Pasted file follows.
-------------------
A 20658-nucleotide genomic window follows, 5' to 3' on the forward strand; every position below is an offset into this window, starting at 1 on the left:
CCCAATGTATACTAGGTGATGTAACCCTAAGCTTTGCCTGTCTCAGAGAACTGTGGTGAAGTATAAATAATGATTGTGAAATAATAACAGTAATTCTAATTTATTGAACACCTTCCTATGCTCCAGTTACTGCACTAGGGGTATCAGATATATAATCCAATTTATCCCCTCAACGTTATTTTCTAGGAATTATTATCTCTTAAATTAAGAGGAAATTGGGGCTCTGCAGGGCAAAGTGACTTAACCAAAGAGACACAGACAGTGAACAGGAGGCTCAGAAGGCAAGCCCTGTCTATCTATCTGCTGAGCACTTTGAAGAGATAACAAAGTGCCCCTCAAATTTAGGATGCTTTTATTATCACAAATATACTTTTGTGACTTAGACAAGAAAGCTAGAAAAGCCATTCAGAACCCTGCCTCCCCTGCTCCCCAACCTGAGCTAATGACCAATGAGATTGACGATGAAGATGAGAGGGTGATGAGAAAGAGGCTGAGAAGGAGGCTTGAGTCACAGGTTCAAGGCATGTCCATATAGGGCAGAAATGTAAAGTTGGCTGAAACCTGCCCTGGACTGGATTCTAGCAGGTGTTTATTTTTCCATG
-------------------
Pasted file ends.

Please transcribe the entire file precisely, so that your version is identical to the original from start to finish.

A 20658-nucleotide genomic window follows, 5' to 3' on the forward strand; every position below is an offset into this window, starting at 1 on the left:
CCCAATGTATACTAGGTGATGTAACCCTAAGCTTTGCCTGTCTCAGAGAACTGTGGTGAAGTATAAATAATGATTGTGAAATAATAACAGTAATTCTAATTTATTGAACACCTTCCTATGCTCCAGTTACTGCACTAGGGGTATCAGATATATAATCCAATTTATCCCCTCAACGTTATTTTCTAGGAATTATTATCTCTTAAATTAAGAGGAAATTGGGGCTCTGCAGGGCAAAGTGACTTAACCAAAGAGACACAGACAGTGAACAGGAGGCTCAGAAGGCAAGCCCTGTCTATCTATCTGCTGAGCACTTTGAAGAGATAACAAAGTGCCCCTCAAATTTAGGATGCTTTTATTATCACAAATATACTTTTGTGACTTAGACAAGAAAGCTAGAAAAGCCATTCAGAACCCTGCCTCCCCTGCTCCCCAACCTGAGCTAATGACCAATGAGATTGACGATGAAGATGAGAGGGTGATGAGAAAGAGGCTGAGAAGGAGGCTTGAGTCACAGGTTCAAGGCATGTCCATATAGGGCAGAAATGTAAAGTTGGCTGAAACCTGCCCTGGACTGGATTCTAGCAGGTGTTTATTTTTCCATG